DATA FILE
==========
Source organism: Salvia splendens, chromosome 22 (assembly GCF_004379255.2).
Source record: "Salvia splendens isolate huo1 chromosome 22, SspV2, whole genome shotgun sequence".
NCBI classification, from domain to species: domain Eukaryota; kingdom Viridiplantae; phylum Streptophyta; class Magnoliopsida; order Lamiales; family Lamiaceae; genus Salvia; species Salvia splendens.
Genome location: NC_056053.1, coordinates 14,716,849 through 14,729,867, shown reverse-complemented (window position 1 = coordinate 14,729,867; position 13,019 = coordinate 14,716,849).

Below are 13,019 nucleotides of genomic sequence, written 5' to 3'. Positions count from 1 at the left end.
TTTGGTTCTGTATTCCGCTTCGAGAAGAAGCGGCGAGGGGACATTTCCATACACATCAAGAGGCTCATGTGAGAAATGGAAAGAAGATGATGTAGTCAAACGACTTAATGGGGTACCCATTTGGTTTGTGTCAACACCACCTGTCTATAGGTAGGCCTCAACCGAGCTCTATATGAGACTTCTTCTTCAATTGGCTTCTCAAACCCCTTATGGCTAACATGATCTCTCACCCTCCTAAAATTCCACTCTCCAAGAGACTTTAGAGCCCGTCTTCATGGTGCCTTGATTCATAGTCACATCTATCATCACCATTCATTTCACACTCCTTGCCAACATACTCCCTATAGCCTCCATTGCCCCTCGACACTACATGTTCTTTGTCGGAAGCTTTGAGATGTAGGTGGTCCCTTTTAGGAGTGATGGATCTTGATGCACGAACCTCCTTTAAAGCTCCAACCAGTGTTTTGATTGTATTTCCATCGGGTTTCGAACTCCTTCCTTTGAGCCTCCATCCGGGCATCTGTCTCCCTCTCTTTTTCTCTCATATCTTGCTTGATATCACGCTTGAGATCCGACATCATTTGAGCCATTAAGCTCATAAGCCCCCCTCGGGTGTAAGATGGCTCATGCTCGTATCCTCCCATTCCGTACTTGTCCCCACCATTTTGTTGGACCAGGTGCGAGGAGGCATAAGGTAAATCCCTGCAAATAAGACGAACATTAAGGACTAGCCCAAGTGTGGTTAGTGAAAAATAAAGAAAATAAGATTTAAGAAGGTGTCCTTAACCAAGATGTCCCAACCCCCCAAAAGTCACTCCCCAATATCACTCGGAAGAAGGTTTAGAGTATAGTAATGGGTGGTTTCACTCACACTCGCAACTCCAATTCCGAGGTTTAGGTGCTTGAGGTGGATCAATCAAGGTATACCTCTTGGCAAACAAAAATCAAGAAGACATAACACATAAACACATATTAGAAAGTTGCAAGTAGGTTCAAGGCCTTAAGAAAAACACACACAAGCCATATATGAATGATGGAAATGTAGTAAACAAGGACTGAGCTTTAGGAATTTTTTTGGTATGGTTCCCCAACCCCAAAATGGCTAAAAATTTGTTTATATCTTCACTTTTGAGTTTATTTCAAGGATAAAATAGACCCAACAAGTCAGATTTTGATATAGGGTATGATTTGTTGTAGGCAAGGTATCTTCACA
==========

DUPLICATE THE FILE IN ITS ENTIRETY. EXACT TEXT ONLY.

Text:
Source organism: Salvia splendens, chromosome 22 (assembly GCF_004379255.2).
Source record: "Salvia splendens isolate huo1 chromosome 22, SspV2, whole genome shotgun sequence".
NCBI classification, from domain to species: domain Eukaryota; kingdom Viridiplantae; phylum Streptophyta; class Magnoliopsida; order Lamiales; family Lamiaceae; genus Salvia; species Salvia splendens.
Genome location: NC_056053.1, coordinates 14,716,849 through 14,729,867, shown reverse-complemented (window position 1 = coordinate 14,729,867; position 13,019 = coordinate 14,716,849).

Below are 13,019 nucleotides of genomic sequence, written 5' to 3'. Positions count from 1 at the left end.
TTTGGTTCTGTATTCCGCTTCGAGAAGAAGCGGCGAGGGGACATTTCCATACACATCAAGAGGCTCATGTGAGAAATGGAAAGAAGATGATGTAGTCAAACGACTTAATGGGGTACCCATTTGGTTTGTGTCAACACCACCTGTCTATAGGTAGGCCTCAACCGAGCTCTATATGAGACTTCTTCTTCAATTGGCTTCTCAAACCCCTTATGGCTAACATGATCTCTCACCCTCCTAAAATTCCACTCTCCAAGAGACTTTAGAGCCCGTCTTCATGGTGCCTTGATTCATAGTCACATCTATCATCACCATTCATTTCACACTCCTTGCCAACATACTCCCTATAGCCTCCATTGCCCCTCGACACTACATGTTCTTTGTCGGAAGCTTTGAGATGTAGGTGGTCCCTTTTAGGAGTGATGGATCTTGATGCACGAACCTCCTTTAAAGCTCCAACCAGTGTTTTGATTGTATTTCCATCGGGTTTCGAACTCCTTCCTTTGAGCCTCCATCCGGGCATCTGTCTCCCTCTCTTTTTCTCTCATATCTTGCTTGATATCACGCTTGAGATCCGACATCATTTGAGCCATTAAGCTCATAAGCCCCCCTCGGGTGTAAGATGGCTCATGCTCGTATCCTCCCATTCCGTACTTGTCCCCACCATTTTGTTGGACCAGGTGCGAGGAGGCATAAGGTAAATCCCTGCAAATAAGACGAACATTAAGGACTAGCCCAAGTGTGGTTAGTGAAAAATAAAGAAAATAAGATTTAAGAAGGTGTCCTTAACCAAGATGTCCCAACCCCCCAAAAGTCACTCCCCAATATCACTCGGAAGAAGGTTTAGAGTATAGTAATGGGTGGTTTCACTCACACTCGCAACTCCAATTCCGAGGTTTAGGTGCTTGAGGTGGATCAATCAAGGTATACCTCTTGGCAAACAAAAATCAAGAAGACATAACACATAAACACATATTAGAAAGTTGCAAGTAGGTTCAAGGCCTTAAGAAAAACACACACAAGCCATATATGAATGATGGAAATGTAGTAAACAAGGACTGAGCTTTAGGAATTTTTTTGGTATGGTTCCCCAACCCCAAAATGGCTAAAAATTTGTTTATATCTTCACTTTTGAGTTTATTTCAAGGATAAAATAGACCCAACAAGTCAGATTTTGATATAGGGTATGATTTGTTGTAGGCAAGGTATCTTCACA